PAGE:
The guild of Corpus Christi was founded in Cambridge in 1349 by William Horwode, Henry de Tangmere, John Hardy in response to the Black Death. They determined to found a new college in the University of Cambridge, the sixth in the University's history; the same year the new guild merged with an older guild, the Guild of the Blessed Virgin Mary, decimated by the Plague. The united guilds acquired land in the centre of town and their patron, the Duke of Lancaster, applied to King Edward III for a licence to found a new college, granted in 1352. Construction began of a single modest court near the parish church and in 1356 it was ready to house the Master and two fellows; the college's statutes were drawn up in 1356. The united guild merged its identity with the new college, which acquired all the guild's lands and revenues; the grandest of these ceremonies was the annual Corpus Christi procession: a parade through the streets to Magdalene Bridge, the host carried by a priest and several of the college's treasures carried by the Master and fellows, before returning for an extravagant dinner.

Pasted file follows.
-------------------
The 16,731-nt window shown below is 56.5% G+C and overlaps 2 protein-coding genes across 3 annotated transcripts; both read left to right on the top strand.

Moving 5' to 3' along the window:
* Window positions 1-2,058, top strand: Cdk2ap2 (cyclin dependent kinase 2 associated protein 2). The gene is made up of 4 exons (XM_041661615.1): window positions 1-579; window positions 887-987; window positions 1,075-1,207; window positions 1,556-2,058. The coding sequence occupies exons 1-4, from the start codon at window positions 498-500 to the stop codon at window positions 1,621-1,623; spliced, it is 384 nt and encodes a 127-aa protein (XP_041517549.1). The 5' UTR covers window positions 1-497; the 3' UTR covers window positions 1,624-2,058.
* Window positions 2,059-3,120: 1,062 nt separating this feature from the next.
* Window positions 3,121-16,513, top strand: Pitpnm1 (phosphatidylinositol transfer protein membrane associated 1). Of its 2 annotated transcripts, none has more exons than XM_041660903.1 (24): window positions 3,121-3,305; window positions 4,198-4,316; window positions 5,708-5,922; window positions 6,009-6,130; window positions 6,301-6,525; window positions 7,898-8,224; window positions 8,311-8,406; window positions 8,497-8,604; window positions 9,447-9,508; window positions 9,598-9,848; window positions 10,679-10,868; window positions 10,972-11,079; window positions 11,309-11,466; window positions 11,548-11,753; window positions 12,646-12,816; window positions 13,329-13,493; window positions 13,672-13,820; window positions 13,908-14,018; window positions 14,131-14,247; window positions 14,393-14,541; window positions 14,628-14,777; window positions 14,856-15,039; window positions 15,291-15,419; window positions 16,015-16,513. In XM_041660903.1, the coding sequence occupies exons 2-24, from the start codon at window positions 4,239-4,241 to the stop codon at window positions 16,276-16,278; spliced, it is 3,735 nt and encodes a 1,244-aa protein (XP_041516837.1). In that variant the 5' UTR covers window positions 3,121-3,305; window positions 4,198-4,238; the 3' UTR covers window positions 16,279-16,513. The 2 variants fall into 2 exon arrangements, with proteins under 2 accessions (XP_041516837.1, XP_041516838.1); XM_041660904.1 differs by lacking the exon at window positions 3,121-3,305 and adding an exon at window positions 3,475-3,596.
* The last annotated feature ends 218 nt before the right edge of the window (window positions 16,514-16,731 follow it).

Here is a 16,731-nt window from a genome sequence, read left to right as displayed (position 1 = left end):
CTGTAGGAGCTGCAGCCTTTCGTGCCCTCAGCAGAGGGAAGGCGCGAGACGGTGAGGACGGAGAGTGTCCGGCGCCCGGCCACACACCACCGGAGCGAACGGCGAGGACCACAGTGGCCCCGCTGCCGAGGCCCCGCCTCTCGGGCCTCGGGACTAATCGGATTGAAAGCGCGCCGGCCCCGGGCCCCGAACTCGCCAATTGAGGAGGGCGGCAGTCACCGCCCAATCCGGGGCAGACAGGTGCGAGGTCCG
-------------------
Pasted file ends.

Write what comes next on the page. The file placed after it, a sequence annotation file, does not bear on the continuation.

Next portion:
The parade continued until the English Reformation, when the Master, William Sowode, put a stop to it in 1535. The college continues to have a grand dinner on the feast day of Corpus Christi, the Thursday after Trinity Sunday; the newly constructed court could house 22 students. The statutes laid down the rules governing the behaviour of fellows only. Students were not part of the foundation at this stage and would not come within the scope of the statutes for another 200 years. In its early centuries, the college was poor and so could not construct new buildings, it had no chapel, so the members worshipped in St Bene't's Church next door. From the late 14th century through to the 19th century during the Reformation when Catholic references were discouraged, Corpus was known as St Benet's College. By 1376 it possessed 55 books, many more would be donated or bequeathed over the succeeding centuries, most those donated in the 16th century by Archbishop Matthew Parker, celebrated by the college as its greatest benefactor.